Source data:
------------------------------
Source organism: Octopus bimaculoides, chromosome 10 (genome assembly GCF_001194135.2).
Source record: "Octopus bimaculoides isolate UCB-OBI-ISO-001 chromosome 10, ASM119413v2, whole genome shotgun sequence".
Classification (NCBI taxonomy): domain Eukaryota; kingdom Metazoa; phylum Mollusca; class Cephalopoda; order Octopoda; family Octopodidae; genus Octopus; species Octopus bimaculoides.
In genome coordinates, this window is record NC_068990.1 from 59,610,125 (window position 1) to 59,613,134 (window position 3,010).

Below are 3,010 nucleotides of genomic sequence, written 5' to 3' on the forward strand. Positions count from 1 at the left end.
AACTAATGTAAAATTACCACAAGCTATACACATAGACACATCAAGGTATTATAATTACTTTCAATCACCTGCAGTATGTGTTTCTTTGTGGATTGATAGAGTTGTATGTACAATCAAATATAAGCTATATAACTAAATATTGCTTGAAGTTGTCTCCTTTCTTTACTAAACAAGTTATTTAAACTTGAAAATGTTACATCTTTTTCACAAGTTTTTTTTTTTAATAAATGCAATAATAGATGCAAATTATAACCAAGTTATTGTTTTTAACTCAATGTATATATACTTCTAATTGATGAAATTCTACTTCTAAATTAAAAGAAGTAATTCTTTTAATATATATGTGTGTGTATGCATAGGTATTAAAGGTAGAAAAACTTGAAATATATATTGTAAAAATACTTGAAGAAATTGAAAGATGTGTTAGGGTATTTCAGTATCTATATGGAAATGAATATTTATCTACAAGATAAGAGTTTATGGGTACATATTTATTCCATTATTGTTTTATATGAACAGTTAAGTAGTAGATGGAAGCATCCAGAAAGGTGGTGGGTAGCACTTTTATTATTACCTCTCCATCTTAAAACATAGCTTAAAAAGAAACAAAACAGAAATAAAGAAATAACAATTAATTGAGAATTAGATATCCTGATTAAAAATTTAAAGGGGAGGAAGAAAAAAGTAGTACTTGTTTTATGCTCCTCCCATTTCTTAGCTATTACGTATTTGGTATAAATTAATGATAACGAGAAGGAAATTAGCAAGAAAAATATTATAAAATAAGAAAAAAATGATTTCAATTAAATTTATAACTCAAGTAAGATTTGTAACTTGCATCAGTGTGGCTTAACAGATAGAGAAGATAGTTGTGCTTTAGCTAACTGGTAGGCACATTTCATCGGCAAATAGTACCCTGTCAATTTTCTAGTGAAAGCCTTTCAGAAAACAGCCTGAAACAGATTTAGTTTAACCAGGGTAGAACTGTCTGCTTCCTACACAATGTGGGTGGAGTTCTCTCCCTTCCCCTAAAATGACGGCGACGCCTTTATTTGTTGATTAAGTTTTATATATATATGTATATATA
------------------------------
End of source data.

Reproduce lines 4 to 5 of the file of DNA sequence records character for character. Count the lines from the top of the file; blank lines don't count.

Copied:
In genome coordinates, this window is record NC_068990.1 from 59,610,125 (window position 1) to 59,613,134 (window position 3,010).

Below are 3,010 nucleotides of genomic sequence, written 5' to 3' on the forward strand. Positions count from 1 at the left end.